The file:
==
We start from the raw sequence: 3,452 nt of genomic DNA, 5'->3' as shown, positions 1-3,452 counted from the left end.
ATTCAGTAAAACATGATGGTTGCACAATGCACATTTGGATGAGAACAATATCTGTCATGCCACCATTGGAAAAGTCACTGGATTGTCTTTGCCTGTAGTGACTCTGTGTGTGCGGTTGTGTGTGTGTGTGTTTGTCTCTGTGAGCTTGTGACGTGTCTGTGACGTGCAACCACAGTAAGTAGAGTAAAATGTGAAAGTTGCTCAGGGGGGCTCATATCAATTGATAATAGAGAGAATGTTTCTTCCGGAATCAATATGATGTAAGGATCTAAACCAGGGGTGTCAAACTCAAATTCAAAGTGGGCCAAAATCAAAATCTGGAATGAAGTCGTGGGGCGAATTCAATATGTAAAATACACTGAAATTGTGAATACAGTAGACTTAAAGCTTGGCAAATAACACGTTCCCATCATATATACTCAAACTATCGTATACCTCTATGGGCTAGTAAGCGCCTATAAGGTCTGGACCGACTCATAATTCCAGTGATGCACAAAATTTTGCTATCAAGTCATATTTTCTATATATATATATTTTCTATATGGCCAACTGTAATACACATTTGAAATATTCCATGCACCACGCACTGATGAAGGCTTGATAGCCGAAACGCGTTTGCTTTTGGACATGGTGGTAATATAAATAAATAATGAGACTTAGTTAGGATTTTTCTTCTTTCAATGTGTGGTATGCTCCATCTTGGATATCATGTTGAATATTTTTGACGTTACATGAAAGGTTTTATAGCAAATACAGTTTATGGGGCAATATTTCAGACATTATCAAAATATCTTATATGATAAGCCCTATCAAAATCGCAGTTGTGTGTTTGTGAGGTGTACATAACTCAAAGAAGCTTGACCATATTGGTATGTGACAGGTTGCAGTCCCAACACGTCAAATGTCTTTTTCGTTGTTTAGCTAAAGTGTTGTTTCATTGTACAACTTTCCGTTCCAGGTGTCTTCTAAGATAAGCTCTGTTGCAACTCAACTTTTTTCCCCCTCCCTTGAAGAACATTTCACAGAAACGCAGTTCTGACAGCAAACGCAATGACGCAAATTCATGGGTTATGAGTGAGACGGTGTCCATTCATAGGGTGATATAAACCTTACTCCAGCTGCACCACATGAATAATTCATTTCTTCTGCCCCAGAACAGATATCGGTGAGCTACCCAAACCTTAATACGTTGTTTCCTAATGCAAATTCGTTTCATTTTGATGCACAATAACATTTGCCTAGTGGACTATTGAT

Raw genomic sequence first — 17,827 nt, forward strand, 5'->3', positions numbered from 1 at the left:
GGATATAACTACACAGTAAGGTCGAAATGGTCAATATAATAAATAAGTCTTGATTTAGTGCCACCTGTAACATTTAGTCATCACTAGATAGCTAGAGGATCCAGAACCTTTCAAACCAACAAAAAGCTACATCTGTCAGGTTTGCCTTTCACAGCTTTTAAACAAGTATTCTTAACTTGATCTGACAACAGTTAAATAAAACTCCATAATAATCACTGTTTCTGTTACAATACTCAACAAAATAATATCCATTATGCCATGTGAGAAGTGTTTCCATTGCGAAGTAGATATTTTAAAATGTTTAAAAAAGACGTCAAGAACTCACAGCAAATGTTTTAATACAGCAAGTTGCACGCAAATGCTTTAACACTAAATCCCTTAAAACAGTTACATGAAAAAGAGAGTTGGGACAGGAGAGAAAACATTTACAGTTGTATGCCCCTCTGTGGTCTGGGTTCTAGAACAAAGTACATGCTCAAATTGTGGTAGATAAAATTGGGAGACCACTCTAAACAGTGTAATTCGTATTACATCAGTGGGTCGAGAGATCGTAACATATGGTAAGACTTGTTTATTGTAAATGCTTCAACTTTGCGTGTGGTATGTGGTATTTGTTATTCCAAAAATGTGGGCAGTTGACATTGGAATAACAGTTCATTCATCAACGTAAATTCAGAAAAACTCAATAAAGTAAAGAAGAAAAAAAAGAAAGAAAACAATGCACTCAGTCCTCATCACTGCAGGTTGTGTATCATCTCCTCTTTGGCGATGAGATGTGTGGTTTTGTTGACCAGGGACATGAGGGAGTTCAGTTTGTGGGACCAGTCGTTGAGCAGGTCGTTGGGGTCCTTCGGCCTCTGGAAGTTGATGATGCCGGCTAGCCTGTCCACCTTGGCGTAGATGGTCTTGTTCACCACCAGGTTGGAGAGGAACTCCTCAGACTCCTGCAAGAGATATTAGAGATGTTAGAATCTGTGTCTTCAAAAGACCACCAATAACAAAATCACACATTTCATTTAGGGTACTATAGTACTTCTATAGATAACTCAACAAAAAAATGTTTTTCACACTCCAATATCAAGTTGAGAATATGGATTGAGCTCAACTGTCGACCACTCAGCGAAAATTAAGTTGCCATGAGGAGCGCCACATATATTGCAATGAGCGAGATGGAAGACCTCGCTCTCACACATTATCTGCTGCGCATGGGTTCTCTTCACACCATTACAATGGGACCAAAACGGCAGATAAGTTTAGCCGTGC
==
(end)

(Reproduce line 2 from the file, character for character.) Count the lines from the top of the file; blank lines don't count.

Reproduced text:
ATTCAGTAAAACATGATGGTTGCACAATGCACATTTGGATGAGAACAATATCTGTCATGCCACCATTGGAAAAGTCACTGGATTGTCTTTGCCTGTAGTGACTCTGTGTGTGCGGTTGTGTGTGTGTGTGTTTGTCTCTGTGAGCTTGTGACGTGTCTGTGACGTGCAACCACAGTAAGTAGAGTAAAATGTGAAAGTTGCTCAGGGGGGCTCATATCAATTGATAATAGAGAGAATGTTTCTTCCGGAATCAATATGATGTAAGGATCTAAACCAGGGGTGTCAAACTCAAATTCAAAGTGGGCCAAAATCAAAATCTGGAATGAAGTCGTGGGGCGAATTCAATATGTAAAATACACTGAAATTGTGAATACAGTAGACTTAAAGCTTGGCAAATAACACGTTCCCATCATATATACTCAAACTATCGTATACCTCTATGGGCTAGTAAGCGCCTATAAGGTCTGGACCGACTCATAATTCCAGTGATGCACAAAATTTTGCTATCAAGTCATATTTTCTATATATATATATTTTCTATATGGCCAACTGTAATACACATTTGAAATATTCCATGCACCACGCACTGATGAAGGCTTGATAGCCGAAACGCGTTTGCTTTTGGACATGGTGGTAATATAAATAAATAATGAGACTTAGTTAGGATTTTTCTTCTTTCAATGTGTGGTATGCTCCATCTTGGATATCATGTTGAATATTTTTGACGTTACATGAAAGGTTTTATAGCAAATACAGTTTATGGGGCAATATTTCAGACATTATCAAAATATCTTATATGATAAGCCCTATCAAAATCGCAGTTGTGTGTTTGTGAGGTGTACATAACTCAAAGAAGCTTGACCATATTGGTATGTGACAGGTTGCAGTCCCAACACGTCAAATGTCTTTTTCGTTGTTTAGCTAAAGTGTTGTTTCATTGTACAACTTTCCGTTCCAGGTGTCTTCTAAGATAAGCTCTGTTGCAACTCAACTTTTTTCCCCCTCCCTTGAAGAACATTTCACAGAAACGCAGTTCTGACAGCAAACGCAATGACGCAAATTCATGGGTTATGAGTGAGACGGTGTCCATTCATAGGGTGATATAAACCTTACTCCAGCTGCACCACATGAATAATTCATTTCTTCTGCCCCAGAACAGATATCGGTGAGCTACCCAAACCTTAATACGTTGTTTCCTAATGCAAATTCGTTTCATTTTGATGCACAATAACATTTGCCTAGTGGACTATTGAT